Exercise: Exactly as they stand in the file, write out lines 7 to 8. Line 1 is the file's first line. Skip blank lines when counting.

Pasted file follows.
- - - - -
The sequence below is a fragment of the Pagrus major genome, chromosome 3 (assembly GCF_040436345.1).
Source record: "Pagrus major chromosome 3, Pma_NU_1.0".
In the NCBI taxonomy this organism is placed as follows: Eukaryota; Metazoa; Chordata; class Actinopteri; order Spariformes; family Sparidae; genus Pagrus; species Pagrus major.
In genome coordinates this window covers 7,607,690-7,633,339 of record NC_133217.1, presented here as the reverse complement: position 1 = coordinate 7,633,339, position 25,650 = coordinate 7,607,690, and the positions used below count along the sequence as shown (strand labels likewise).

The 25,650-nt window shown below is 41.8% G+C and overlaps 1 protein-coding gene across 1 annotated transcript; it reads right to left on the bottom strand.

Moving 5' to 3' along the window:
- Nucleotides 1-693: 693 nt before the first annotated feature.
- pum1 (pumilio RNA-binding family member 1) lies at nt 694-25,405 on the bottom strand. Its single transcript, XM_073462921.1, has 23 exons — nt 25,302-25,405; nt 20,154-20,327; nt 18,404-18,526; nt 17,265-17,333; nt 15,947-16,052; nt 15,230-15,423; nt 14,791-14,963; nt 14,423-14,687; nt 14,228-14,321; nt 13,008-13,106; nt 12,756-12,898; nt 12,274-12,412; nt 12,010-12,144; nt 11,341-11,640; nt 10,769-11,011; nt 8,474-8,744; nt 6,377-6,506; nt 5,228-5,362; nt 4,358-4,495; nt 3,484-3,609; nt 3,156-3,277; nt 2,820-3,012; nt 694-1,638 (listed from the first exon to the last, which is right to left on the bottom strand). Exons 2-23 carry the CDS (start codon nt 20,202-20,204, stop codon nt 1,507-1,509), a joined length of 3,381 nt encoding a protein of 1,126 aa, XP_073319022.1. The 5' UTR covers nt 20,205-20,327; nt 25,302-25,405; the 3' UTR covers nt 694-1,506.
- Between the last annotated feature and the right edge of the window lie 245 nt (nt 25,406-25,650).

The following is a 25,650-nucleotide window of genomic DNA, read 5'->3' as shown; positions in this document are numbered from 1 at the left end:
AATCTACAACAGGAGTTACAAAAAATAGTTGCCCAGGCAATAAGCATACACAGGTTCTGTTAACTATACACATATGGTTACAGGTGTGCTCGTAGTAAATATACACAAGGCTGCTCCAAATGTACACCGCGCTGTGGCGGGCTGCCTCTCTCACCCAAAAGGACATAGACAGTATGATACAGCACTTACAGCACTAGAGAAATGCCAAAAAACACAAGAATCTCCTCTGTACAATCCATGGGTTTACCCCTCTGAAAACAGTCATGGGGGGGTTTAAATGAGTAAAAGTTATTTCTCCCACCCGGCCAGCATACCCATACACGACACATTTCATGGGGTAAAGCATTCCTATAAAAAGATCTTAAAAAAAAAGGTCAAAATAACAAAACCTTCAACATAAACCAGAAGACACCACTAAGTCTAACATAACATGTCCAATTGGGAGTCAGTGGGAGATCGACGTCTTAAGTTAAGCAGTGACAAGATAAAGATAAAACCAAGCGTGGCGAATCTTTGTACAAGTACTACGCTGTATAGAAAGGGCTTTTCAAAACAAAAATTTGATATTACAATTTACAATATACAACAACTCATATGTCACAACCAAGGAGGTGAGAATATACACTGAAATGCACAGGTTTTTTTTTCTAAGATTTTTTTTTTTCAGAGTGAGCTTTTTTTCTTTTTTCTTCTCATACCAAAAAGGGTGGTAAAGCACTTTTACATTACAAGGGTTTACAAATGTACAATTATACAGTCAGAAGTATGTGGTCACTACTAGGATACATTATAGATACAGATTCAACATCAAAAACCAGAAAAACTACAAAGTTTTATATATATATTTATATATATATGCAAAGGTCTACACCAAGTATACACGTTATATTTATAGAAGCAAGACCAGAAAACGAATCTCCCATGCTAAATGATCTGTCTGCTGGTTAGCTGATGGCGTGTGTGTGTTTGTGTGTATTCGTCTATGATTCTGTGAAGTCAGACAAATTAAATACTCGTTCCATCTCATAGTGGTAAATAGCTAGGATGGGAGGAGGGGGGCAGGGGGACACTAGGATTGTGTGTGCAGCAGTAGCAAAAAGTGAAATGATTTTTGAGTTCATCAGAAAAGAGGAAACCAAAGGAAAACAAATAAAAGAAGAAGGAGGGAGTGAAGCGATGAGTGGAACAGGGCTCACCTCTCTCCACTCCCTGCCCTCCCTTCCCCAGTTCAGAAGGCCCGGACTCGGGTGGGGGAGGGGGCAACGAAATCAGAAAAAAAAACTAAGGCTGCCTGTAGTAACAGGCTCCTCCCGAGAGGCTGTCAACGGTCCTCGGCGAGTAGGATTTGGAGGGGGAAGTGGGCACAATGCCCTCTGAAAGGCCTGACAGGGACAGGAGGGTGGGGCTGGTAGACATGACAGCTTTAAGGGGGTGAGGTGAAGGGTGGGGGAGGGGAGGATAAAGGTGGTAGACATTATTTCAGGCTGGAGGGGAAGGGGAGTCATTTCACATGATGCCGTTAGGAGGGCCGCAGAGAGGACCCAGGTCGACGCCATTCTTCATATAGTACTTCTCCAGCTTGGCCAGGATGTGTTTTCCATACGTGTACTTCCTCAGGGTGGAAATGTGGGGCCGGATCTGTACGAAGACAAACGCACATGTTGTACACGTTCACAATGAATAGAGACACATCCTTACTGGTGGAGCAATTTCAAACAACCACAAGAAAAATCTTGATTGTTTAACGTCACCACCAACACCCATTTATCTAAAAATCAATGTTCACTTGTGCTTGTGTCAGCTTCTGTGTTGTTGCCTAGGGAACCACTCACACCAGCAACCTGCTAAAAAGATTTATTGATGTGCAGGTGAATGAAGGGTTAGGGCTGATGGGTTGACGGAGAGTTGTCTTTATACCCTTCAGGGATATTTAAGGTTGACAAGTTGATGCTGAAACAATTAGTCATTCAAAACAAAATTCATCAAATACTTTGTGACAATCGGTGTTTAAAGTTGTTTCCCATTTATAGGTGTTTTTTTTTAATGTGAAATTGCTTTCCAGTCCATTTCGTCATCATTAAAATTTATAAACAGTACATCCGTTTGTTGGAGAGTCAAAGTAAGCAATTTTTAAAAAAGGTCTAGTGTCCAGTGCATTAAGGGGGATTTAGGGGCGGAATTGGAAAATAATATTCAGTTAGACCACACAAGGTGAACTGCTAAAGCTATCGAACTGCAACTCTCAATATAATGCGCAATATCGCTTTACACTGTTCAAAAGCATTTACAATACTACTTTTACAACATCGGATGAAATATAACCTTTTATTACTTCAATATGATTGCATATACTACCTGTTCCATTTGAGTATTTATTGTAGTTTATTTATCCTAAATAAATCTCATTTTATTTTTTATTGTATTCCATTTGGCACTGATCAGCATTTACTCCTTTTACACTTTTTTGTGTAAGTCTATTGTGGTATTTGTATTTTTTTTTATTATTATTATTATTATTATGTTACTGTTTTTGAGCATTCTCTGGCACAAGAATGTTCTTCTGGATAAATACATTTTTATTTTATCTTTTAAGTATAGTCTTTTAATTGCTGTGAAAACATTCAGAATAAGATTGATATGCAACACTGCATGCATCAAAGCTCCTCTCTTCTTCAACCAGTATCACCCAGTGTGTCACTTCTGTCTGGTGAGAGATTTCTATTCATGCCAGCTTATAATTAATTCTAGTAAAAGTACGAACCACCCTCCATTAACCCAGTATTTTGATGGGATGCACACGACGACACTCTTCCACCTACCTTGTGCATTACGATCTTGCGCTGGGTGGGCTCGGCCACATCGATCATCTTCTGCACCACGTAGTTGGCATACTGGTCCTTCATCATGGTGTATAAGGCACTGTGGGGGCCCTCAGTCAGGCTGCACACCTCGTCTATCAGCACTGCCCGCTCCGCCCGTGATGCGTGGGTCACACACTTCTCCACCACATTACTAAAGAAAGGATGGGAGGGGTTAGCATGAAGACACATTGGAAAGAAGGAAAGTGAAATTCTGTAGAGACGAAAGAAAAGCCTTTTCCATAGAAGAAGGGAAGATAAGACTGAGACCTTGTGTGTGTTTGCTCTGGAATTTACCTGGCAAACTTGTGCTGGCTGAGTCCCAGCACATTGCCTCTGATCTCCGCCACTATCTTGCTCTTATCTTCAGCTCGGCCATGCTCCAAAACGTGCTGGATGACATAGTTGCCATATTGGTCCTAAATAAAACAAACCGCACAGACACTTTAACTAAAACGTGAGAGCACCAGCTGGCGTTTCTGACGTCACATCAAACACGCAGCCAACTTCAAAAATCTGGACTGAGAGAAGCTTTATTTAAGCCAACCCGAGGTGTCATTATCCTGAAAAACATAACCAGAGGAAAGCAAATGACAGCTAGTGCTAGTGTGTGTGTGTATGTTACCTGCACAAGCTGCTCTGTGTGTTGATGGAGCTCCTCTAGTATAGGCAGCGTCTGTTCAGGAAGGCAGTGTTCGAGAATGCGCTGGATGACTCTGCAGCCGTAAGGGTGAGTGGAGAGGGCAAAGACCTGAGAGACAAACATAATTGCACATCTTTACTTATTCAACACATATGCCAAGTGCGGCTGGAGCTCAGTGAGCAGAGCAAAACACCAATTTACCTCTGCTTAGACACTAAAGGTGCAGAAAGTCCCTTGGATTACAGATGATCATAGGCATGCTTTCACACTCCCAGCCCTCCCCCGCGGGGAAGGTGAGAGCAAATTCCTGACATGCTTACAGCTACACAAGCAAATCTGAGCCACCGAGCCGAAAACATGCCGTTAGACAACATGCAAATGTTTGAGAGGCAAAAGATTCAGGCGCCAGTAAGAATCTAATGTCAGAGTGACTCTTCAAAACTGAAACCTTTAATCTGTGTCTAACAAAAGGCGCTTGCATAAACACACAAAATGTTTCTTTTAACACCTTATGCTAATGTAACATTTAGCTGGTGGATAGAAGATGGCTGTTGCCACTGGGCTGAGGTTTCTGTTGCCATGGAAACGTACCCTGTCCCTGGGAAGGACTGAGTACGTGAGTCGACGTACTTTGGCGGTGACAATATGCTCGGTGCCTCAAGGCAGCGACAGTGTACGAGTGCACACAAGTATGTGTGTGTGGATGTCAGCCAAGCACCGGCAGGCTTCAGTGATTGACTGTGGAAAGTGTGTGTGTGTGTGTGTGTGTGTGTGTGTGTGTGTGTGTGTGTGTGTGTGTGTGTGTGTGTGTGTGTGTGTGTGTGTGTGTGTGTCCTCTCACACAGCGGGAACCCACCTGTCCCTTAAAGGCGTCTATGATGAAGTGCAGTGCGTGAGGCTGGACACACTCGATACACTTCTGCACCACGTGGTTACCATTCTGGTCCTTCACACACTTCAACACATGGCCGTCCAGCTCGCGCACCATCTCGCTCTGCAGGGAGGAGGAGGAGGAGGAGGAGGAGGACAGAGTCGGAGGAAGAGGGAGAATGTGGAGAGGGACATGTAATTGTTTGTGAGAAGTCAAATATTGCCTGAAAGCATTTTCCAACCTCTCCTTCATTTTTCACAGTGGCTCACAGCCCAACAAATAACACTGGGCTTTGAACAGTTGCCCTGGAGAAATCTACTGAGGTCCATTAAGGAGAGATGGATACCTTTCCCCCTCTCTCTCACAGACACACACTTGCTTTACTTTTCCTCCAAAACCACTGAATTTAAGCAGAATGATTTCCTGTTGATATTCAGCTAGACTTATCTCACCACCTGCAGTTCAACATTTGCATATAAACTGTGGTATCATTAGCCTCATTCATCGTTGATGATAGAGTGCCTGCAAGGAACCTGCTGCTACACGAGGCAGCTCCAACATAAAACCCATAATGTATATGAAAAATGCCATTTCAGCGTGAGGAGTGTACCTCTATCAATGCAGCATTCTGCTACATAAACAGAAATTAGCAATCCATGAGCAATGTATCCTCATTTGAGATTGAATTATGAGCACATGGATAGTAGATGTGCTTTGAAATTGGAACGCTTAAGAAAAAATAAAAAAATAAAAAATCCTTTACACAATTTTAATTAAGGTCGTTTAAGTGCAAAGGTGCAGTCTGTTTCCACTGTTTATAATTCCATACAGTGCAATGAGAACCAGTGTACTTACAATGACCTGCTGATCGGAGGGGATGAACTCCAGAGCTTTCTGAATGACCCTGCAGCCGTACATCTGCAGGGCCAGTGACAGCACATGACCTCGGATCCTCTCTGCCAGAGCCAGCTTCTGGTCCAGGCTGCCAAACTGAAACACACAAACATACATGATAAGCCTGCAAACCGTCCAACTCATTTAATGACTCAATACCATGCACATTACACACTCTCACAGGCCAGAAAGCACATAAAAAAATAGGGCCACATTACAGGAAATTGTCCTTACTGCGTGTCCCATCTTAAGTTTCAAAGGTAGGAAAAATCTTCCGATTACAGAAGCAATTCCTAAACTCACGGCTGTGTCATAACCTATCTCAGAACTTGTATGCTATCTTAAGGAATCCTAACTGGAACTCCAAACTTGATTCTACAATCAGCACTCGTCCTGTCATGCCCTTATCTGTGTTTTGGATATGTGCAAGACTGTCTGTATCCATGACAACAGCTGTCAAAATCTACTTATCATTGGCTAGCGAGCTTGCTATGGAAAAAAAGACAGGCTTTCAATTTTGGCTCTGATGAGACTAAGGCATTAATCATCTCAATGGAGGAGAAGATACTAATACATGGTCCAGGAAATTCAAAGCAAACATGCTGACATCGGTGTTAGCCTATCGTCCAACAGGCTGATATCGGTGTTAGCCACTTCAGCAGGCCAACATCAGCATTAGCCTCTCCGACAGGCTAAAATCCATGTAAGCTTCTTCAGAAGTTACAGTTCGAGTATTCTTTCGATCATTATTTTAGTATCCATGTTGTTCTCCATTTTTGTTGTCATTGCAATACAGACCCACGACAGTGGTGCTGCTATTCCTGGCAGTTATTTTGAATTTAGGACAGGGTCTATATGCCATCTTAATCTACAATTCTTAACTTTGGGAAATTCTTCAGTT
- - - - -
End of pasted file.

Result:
- Nucleotides 1-693: 693 nt before the first annotated feature.
- pum1 (pumilio RNA-binding family member 1) lies at nt 694-25,405 on the bottom strand. Its single transcript, XM_073462921.1, has 23 exons — nt 25,302-25,405; nt 20,154-20,327; nt 18,404-18,526; nt 17,265-17,333; nt 15,947-16,052; nt 15,230-15,423; nt 14,791-14,963; nt 14,423-14,687; nt 14,228-14,321; nt 13,008-13,106; nt 12,756-12,898; nt 12,274-12,412; nt 12,010-12,144; nt 11,341-11,640; nt 10,769-11,011; nt 8,474-8,744; nt 6,377-6,506; nt 5,228-5,362; nt 4,358-4,495; nt 3,484-3,609; nt 3,156-3,277; nt 2,820-3,012; nt 694-1,638 (listed from the first exon to the last, which is right to left on the bottom strand). Exons 2-23 carry the CDS (start codon nt 20,202-20,204, stop codon nt 1,507-1,509), a joined length of 3,381 nt encoding a protein of 1,126 aa, XP_073319022.1. The 5' UTR covers nt 20,205-20,327; nt 25,302-25,405; the 3' UTR covers nt 694-1,506.